Poll: millennials prefer a Democratic Congress, but just over half plan to vote in the midterms

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A young boy stands in the doorway of a polling station at a Ross Valley fire station on June 5, 2018, in San Anselmo, California. 

Millennials preferring Democrats to Republicans won’t matter if they don’t show up to the polls in November.

Democrats counting on young people to propel them in the 2018 midterms still have some work to do in convincing them to get to the polls: According to a new survey, millennials like Democrats more than they like Republicans, and they certainly don’t like President Donald Trump — but just over half of them say they plan to vote come November.

An NBC News/GenForward survey released on Wednesday found that just 55 percent of millennials say they either probably or definitely will vote in November. A quarter says they aren’t sure if they’ll go to the polls or not, and 19 percent say they probably or definitely won’t vote.

That’s despite the fact that 59 percent of millennials would prefer that Democrats take control of Congress in the midterms, and just 16 percent approve of how Congress is handling its job. They dislike Republicans: 60 percent have an unfavorable impression of the GOP, and just 26 percent a favorable impression. And 27 percent say they approve of the job Trump is doing.

 NBC News/GenForward
Impression of the Republican Party among millennials.

But they don’t seem to be particularly fired up about Democrats, either. NBC News/GenForward conducts this survey bimonthly, and generally has found millennials are about evenly split on how they feel about the Democratic Party, sometimes feeling slightly more favorable toward it, sometimes less. This time around, 44 percent of millennials said they approve of the Democrats and 42 percent disapprove.

 NBC News/GenForward
Impression of the Democratic Party among millennials.

The survey was conducted from July 26 to August 13 among 1,910 adults ages 18-34.

It suggests that even though millennials seem to prefer Democrats to Republicans, they aren’t overly enthused about politics in general or voting. Sixteen percent of millennials said they have a great deal of interest in politics and elections, while 38 percent said they had a fair amount of interest and 31 percent only a little.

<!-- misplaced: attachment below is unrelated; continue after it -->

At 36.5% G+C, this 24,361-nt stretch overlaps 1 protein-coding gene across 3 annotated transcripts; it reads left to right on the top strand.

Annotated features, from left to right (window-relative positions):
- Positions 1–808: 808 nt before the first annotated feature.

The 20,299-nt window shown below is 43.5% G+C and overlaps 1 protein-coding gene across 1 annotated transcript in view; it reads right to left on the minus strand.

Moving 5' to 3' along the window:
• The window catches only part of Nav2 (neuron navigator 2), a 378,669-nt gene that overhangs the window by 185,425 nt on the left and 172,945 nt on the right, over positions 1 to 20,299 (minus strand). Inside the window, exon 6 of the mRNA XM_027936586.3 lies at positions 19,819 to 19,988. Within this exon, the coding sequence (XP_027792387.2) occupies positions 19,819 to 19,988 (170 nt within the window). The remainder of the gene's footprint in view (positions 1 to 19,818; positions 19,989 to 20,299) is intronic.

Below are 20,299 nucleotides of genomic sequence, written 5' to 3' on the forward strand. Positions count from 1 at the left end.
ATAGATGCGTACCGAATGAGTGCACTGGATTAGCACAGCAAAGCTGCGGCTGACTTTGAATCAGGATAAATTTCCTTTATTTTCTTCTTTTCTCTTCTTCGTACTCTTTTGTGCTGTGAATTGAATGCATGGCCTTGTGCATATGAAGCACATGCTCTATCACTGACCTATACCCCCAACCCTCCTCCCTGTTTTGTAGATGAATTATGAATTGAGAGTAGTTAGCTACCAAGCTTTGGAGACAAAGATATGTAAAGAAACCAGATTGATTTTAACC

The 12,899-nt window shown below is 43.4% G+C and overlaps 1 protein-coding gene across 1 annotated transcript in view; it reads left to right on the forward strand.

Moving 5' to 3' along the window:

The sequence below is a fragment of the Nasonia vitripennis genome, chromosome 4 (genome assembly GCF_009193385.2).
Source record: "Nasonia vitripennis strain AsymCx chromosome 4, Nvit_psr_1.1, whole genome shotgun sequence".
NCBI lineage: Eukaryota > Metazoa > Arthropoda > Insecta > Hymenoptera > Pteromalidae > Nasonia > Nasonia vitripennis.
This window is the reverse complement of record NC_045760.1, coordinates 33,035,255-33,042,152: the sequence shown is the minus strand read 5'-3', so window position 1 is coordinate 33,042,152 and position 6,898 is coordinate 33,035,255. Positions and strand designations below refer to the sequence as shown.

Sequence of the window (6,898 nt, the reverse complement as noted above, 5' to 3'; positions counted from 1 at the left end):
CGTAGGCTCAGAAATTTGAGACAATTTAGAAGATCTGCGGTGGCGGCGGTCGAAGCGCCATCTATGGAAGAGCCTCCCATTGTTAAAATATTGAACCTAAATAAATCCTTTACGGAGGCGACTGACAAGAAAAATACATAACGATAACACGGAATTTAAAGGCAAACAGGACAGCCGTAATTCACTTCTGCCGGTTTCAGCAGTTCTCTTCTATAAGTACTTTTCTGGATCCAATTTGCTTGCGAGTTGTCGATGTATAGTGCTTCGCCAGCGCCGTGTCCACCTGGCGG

And 47 percent of respondents said they think the 2018 midterms are of the same importance as midterms past, while 29 percent say they’re more important. Asian Americans and Latinos said more frequently than African American and white millennials that voting in November was more important than in other years.

 NBC News/GenForward
How millennials view the importance of voting in the 2018 midterms compared to midterms past.

The survey also asked millennials what they had done to influence politics: 39 percent said they’d voted in previous elections, 28 percent had shared opinions or news articles on social media, and 27 percent had signed an in-person or online petition.

Millennials preferring Democrats to Republicans won’t matter if in November they don’t show up to the polls

That young people aren’t particularly excited to vote in midterm elections isn’t new: As NBC News points out, voters under 30 made up 13 percent of the midterm electorate in 2014, and they made up 12 percent of the electorate in 2010.

People ages 18 to 34 overwhelmingly vote for Democrats and prefer Democratic candidates, even if they’re registered as independents. A CIVIQS poll found that millennials prefer Democrats 53 to 31 percent in the 2018 House of Representatives election, a 22-point split. Millennial women prefer Democrats to Republicans in the House by 33 points, and millennial men by 11 points.

But as Vox’s Tara Golshan recently noted, the problem for Democrats is that young people don’t always vote. Dave Wasserman of the Cook Political report told Golshan that millennials are “volatile” in terms of turnout and, along with Latino voters, are the likeliest to drop out.

Tuesday’s survey shows that a small majority of millennials plan to vote in November — but there’s still a lot of room for growth.